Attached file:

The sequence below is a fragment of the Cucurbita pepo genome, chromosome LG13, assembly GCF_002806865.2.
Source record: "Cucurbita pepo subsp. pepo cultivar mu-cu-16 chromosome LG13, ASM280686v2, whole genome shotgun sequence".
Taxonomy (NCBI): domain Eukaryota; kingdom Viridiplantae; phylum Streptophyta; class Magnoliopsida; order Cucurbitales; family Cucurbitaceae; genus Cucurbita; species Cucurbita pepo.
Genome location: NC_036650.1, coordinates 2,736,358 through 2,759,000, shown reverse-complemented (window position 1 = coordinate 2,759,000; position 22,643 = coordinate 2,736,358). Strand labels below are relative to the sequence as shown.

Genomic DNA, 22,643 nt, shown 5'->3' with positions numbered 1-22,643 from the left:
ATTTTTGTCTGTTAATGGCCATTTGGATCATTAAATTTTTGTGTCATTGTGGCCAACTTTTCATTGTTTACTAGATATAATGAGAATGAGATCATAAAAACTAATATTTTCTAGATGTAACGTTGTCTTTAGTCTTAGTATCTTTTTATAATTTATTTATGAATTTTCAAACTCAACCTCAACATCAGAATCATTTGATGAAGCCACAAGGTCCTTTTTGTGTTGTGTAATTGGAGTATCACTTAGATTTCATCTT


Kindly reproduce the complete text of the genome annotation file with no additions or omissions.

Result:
The sequence below is a fragment of the Cucurbita pepo genome, chromosome LG13, assembly GCF_002806865.2.
Source record: "Cucurbita pepo subsp. pepo cultivar mu-cu-16 chromosome LG13, ASM280686v2, whole genome shotgun sequence".
Taxonomy (NCBI): domain Eukaryota; kingdom Viridiplantae; phylum Streptophyta; class Magnoliopsida; order Cucurbitales; family Cucurbitaceae; genus Cucurbita; species Cucurbita pepo.
Genome location: NC_036650.1, coordinates 2,736,358 through 2,759,000, shown reverse-complemented (window position 1 = coordinate 2,759,000; position 22,643 = coordinate 2,736,358). Strand labels below are relative to the sequence as shown.

Genomic DNA, 22,643 nt, shown 5'->3' with positions numbered 1-22,643 from the left:
ATTTTTGTCTGTTAATGGCCATTTGGATCATTAAATTTTTGTGTCATTGTGGCCAACTTTTCATTGTTTACTAGATATAATGAGAATGAGATCATAAAAACTAATATTTTCTAGATGTAACGTTGTCTTTAGTCTTAGTATCTTTTTATAATTTATTTATGAATTTTCAAACTCAACCTCAACATCAGAATCATTTGATGAAGCCACAAGGTCCTTTTTGTGTTGTGTAATTGGAGTATCACTTAGATTTCATCTT